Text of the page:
Home: Planar PCB Radio Filters

*More* Experiments in Open Loop Resonator Bandpass Filters

Now with tunability.

I've done open loop bandpass filters before but my prior design had no way to tune anything. It was just one band per design.

This is my attempt to implement a tunable radio frequency bandpass filter based off a paper I read. It uses planar PCB resonators that are tuned by a "digitally tunable capacitor" IC controlled by an esp8266 microcontroller.

I'm basically implementing the paper, "A UHF Third Order 5-bit Digital Tunable Bandpass Filter Based on Mixed Coupled Open Ring Resonators" by Ming-Ye Fu, Qian-Yin Xiang, Dan Zhang, Deng-Yao Tian, and Quan-Yuan Feng. But I translated the intent of the design from 0.8mm expensive (Er 2.65) PCB material to cheap 1.6mm thick FR4 PCB (Er 4.4) and I'm rolling my own microcontroller setup since theirs is not described.

Open Loop Resonators

In open loop resonators very close to each other the type of coupling, either electric of magnetic, is a function of the location on the loop(s). At resonance the maximum electrical field density is across the gap and the maximum magnetic field density at the opposite side. So for magnetic coupling they are put "back" to "back" and for electric "face" to "face". By turning them so neither the max electric nor max magnetic field densities are close to the other the contribution of electric and magnetic coupling is about the same. The balance can also be altered by displacing them out of alignment. This is called mixed coupling.

In this particular design RF energy takes two paths using the same start.

Digital Cap Tuning

The tunability comes from using some really neat Peregrine Semiconductor IC called the PE64904; a "Digitally Tunable Capacitor" that works from 100-3000 MHz and spans 0.6 to 4.6 pF. This IC is put in the open end of the open ring resonators to tune them. It is controlled over the 3-wire SPI protocol which necessitates a microcontroller of some sort. I've chosen to use the cheap esp8266 series esp12e boards (~$5) because they come with wifi and I already have experience with them.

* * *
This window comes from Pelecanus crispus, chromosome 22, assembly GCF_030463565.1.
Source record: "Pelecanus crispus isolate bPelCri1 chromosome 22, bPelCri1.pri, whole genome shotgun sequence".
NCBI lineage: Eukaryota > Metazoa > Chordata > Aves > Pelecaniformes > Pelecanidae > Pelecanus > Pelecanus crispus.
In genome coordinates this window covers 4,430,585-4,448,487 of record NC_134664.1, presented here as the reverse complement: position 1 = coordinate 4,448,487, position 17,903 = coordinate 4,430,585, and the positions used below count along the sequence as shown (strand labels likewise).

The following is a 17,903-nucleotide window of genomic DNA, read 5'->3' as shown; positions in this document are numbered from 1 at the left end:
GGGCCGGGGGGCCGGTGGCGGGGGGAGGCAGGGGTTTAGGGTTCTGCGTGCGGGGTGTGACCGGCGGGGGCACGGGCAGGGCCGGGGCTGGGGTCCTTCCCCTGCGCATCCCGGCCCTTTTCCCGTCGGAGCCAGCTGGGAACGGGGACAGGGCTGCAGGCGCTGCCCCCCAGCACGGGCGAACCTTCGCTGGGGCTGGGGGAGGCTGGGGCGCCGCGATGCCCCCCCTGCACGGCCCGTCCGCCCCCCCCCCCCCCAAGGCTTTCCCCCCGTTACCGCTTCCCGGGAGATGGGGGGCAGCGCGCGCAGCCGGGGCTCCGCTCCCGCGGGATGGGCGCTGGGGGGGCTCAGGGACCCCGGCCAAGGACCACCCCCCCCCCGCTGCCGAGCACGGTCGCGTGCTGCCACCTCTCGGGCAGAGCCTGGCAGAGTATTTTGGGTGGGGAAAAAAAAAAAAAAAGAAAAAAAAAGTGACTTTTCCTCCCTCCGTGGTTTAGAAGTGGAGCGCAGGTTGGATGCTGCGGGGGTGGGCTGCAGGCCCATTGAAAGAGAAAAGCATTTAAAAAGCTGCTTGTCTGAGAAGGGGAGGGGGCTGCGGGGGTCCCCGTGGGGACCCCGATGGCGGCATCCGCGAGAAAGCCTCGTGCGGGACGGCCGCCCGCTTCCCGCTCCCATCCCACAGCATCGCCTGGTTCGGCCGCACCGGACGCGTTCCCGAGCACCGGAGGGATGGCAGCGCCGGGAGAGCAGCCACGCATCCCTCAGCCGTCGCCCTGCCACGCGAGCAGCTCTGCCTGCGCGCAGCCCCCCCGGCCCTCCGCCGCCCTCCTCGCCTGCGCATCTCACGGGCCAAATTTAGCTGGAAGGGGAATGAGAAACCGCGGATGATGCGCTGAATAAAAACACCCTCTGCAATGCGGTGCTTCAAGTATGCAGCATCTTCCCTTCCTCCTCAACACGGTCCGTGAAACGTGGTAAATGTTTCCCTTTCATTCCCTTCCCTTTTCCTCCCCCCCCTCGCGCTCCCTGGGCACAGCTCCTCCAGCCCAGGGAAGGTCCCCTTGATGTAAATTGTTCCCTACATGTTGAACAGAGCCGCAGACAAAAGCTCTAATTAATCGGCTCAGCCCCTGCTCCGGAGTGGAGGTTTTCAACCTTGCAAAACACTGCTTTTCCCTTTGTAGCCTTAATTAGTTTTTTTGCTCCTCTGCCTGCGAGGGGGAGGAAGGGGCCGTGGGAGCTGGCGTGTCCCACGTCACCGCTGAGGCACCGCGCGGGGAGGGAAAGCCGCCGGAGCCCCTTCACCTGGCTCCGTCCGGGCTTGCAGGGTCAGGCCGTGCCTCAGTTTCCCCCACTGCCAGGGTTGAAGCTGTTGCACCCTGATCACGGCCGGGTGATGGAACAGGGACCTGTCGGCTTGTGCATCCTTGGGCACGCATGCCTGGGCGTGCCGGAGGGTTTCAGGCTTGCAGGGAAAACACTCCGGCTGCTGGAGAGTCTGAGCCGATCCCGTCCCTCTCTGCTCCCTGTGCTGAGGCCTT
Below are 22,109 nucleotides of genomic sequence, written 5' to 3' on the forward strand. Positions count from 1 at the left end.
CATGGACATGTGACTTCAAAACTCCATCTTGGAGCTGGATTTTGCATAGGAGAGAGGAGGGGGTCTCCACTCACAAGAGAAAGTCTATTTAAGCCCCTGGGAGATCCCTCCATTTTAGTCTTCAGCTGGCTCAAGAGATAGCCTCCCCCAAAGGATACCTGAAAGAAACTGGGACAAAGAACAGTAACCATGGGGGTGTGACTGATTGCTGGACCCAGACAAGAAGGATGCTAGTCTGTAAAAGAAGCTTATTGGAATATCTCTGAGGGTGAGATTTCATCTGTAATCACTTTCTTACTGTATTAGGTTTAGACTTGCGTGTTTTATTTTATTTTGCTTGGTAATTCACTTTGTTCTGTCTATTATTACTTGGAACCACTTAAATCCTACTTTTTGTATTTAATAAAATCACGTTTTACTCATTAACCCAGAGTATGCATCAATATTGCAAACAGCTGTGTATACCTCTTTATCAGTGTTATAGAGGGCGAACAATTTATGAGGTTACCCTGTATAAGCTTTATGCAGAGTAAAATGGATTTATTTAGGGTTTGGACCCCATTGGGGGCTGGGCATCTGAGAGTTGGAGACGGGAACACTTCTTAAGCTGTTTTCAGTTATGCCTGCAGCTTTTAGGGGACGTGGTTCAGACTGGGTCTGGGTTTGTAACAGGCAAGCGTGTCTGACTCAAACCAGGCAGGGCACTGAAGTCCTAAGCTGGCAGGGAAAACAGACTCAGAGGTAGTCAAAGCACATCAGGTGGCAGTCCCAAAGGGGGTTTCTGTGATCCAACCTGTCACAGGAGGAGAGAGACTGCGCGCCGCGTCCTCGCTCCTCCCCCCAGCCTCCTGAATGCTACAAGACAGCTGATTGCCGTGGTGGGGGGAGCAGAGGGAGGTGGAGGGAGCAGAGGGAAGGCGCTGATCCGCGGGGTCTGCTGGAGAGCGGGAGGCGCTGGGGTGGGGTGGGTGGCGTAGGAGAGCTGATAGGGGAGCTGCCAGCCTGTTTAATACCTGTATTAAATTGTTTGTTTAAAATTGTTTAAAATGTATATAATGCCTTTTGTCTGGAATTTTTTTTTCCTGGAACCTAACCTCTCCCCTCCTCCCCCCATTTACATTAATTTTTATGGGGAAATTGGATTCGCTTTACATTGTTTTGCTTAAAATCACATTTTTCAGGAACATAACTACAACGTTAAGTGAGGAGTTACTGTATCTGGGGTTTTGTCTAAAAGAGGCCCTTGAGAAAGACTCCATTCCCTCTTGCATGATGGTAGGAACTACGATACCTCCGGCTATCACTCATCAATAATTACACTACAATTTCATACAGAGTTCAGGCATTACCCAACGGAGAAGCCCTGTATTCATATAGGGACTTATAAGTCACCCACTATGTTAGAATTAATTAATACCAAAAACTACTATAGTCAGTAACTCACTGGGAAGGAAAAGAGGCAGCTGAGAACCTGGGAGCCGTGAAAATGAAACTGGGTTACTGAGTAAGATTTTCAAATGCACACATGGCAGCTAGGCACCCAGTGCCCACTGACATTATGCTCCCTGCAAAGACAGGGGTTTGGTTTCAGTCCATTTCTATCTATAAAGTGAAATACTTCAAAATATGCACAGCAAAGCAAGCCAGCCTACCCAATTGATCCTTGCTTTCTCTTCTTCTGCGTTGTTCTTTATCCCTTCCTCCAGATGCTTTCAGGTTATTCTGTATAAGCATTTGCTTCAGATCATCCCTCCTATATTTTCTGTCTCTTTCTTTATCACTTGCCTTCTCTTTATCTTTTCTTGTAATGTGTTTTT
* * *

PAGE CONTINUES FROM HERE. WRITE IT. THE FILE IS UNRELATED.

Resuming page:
The commands it takes are very simple. You pull the chip select (CS) line low then send a message containing a hex number from 0 to 31 and return the CS high.

You may be thinking, "Why not use varactors instead? Then you don't need a computer you just need a variable voltage. It's much simpler." And it is in an absolute way. But the complexity of using a digital computer to control things is something I'm used to while designing a variable 0-30 voltage source that's precise and repeatable is not. And most importantly: the guys in the paper did it this way.

Simulation and Design

Below is the design as I implemented it on 1.6mm 4.4 dielectric FR4. For scale, the input port microstrip is 2.5mm wide (~55 Ohm). I compromised on a grid size of 0.125 mm and this led to a sim time of about 5 minutes (i5 3750K processor). The granularity of the grid to get this decent iteration time made directly copying dimensions infeasible even if they hadn't used 0.8 mm 2.65 dielectric F4B-2 substrate.

I ended up spending a bit of time using an online microstrip electrical length/phase calculator to translate the intent of the shapes to my different PCB material. And then a bit of fiddling back and forth with values when it didn't quite work.

The little square pad with a via in it is for the PE64904 footpad ground. The two 0.75mm bits at the throat of the open loop are also to conform to the IC pads. I also tried adding the other IC footprint traces but the distance between them was very small and when I tried approximations with just one it didn't have much effect.

I set all the capacitors to the same variable, Caps, then did a parameter sweep of Caps from 0.6 to 4.6 mm at step size of 0.125 pF which is 32 steps and matches the PE64904 step size of 0.13 pF. Every other step is shown in the scattering parameters plot (0.25 pF step, 16 total).

The results matched the response reported in the paper pretty darn well.

Figuring out what controls what with parameter sweeps.

I ran some parameter sweeps of the various heights and gaps in the design to see what effected what.

Spacing between top capacitor patches